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Members of the Task Force

A. Leo Levin, chairman
Leon Meltzer Professor of Law,
University of Pennsylvania Law School

Barney Frank
Congressman from Massachusetts

Abner J. Mikva

U.S. Circuit Judge, Court of Appeals,
District of Columbia Circuit

Nancy Neuman

President, League of Women Voters, Washington, D.C.

Judith Resnik

Orrin B. Evans Professor of Law

University of Southern California Law Center

Dorothy S. Ridings

President and Publisher, The Bradenton Herald,

Bradenton, Florida

Jack B. Weinstein

U.S. District Judge for the Eastern District of New York

Charles Weltner

Justice, Supreme Court of Georgia

Garry Wills

Professor of History, Northwestern University

Thomas E. Baker, rapporteur

Professor, Texas Tech University School of Law

Report of the Task Force

Article III of the Constitution states that judges "shall hold their Offices during good Behaviour." They can be removed from office under Article II only upon impeachment for, and conviction of, treason, bribery, or other high crimes and misdemeanors. Our nation has been fortunate in its choice of the men and women who have graced the federal bench over the past two centuries: they have, in large measure, exemplified a tradition of distinguished public service. Nonetheless, there have been a few exceptions. As a result, additional mechanisms have been put in place to remedy the problems created by judges who misbehave. The question is whether these mechanisms are serving their intended functions, whether they should be strengthened, and if they should, how it can be done without inappropriately interfering with the independence of the judiciary.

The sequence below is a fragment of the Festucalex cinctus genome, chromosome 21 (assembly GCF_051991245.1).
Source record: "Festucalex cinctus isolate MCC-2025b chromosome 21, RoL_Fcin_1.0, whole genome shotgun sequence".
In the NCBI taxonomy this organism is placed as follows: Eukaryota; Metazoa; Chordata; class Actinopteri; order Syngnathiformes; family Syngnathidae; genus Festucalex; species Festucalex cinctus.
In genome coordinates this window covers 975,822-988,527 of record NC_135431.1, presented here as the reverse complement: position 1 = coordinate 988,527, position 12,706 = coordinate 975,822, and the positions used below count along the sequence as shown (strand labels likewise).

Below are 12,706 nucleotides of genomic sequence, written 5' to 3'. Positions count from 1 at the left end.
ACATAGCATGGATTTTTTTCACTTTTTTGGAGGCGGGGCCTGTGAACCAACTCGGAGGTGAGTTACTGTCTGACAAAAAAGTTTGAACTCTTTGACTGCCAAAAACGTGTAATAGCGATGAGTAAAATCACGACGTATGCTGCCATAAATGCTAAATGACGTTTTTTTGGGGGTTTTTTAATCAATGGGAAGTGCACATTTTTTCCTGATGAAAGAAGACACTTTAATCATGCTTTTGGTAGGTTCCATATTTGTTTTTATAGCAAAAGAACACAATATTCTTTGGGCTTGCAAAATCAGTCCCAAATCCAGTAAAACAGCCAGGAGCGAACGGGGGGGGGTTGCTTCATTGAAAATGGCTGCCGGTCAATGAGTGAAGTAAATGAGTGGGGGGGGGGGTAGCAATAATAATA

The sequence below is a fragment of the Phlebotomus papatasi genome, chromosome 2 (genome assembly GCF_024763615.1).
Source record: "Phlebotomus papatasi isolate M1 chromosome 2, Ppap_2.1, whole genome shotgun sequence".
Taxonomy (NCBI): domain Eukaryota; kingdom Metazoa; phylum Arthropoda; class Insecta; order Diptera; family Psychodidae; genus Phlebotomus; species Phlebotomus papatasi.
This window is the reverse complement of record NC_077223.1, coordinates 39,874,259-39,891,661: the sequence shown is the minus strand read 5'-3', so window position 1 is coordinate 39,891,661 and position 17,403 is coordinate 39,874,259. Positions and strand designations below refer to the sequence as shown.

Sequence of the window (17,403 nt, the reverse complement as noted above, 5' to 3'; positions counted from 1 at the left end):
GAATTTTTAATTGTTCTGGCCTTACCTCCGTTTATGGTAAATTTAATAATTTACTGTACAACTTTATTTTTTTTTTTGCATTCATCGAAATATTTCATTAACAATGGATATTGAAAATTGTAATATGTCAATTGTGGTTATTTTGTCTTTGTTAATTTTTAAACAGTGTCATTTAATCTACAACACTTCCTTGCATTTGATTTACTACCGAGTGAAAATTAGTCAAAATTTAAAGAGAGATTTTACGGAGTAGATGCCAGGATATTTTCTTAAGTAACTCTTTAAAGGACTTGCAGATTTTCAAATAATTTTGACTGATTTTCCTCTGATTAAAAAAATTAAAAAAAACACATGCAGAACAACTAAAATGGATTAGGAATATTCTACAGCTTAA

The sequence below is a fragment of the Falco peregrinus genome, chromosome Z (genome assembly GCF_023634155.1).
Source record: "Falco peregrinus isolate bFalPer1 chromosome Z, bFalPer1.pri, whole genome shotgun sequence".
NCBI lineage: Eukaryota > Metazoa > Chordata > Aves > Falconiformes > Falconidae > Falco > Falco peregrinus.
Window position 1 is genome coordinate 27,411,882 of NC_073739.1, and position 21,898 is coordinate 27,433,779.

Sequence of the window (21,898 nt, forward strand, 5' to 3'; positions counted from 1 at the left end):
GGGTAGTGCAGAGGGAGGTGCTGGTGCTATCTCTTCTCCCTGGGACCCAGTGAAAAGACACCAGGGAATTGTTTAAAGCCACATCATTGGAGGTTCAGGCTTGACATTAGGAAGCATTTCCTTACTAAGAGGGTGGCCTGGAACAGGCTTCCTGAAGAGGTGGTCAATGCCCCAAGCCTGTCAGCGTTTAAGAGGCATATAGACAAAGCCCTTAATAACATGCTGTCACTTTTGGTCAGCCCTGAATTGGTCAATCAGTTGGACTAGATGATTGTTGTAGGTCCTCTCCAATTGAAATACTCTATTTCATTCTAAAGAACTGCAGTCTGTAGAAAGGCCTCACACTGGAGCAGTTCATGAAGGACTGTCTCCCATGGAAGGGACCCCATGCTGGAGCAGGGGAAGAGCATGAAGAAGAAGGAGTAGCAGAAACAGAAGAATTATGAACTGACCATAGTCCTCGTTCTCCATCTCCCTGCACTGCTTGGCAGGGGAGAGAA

The institutional independence of the federal judiciary is critical to our nation's political system. The federal judiciary is unanswerable to any electorate; it possesses powers distinct from the Congress and the executive as a means of protecting the essential civil liberty of every individual who seeks to claim the protection of the law. Judicial independence insulates each federal judge from improper pressure in the discharge of judicial duties. The personal integrity of individual federal judges is equally critical for the judiciary to carry out this important responsibility. That is, federal judges must be as free as possible from personal, financial, racial, gender, or religious bias, as well as political interests.